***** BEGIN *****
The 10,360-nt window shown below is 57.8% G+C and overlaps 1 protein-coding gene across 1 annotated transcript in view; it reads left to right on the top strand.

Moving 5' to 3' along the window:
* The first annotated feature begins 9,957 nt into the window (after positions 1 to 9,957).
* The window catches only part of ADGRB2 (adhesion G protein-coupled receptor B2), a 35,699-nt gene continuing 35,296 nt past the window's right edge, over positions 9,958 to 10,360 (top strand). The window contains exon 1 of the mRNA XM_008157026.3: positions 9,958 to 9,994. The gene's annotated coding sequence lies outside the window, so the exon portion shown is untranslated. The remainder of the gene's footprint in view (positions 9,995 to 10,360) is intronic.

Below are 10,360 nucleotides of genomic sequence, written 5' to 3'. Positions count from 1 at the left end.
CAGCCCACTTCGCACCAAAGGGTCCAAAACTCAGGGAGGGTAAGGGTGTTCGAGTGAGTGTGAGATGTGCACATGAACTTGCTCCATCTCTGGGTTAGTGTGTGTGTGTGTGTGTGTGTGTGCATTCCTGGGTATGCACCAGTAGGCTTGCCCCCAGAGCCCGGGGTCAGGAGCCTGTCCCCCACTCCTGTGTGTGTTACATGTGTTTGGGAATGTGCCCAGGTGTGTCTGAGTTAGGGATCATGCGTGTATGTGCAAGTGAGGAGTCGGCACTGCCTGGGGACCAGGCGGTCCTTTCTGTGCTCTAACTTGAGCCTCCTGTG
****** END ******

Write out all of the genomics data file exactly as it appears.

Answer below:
The 10,360-nt window shown below is 57.8% G+C and overlaps 1 protein-coding gene across 1 annotated transcript in view; it reads left to right on the top strand.

Moving 5' to 3' along the window:
* The first annotated feature begins 9,957 nt into the window (after positions 1 to 9,957).
* The window catches only part of ADGRB2 (adhesion G protein-coupled receptor B2), a 35,699-nt gene continuing 35,296 nt past the window's right edge, over positions 9,958 to 10,360 (top strand). The window contains exon 1 of the mRNA XM_008157026.3: positions 9,958 to 9,994. The gene's annotated coding sequence lies outside the window, so the exon portion shown is untranslated. The remainder of the gene's footprint in view (positions 9,995 to 10,360) is intronic.

Below are 10,360 nucleotides of genomic sequence, written 5' to 3'. Positions count from 1 at the left end.
CAGCCCACTTCGCACCAAAGGGTCCAAAACTCAGGGAGGGTAAGGGTGTTCGAGTGAGTGTGAGATGTGCACATGAACTTGCTCCATCTCTGGGTTAGTGTGTGTGTGTGTGTGTGTGTGTGCATTCCTGGGTATGCACCAGTAGGCTTGCCCCCAGAGCCCGGGGTCAGGAGCCTGTCCCCCACTCCTGTGTGTGTTACATGTGTTTGGGAATGTGCCCAGGTGTGTCTGAGTTAGGGATCATGCGTGTATGTGCAAGTGAGGAGTCGGCACTGCCTGGGGACCAGGCGGTCCTTTCTGTGCTCTAACTTGAGCCTCCTGTG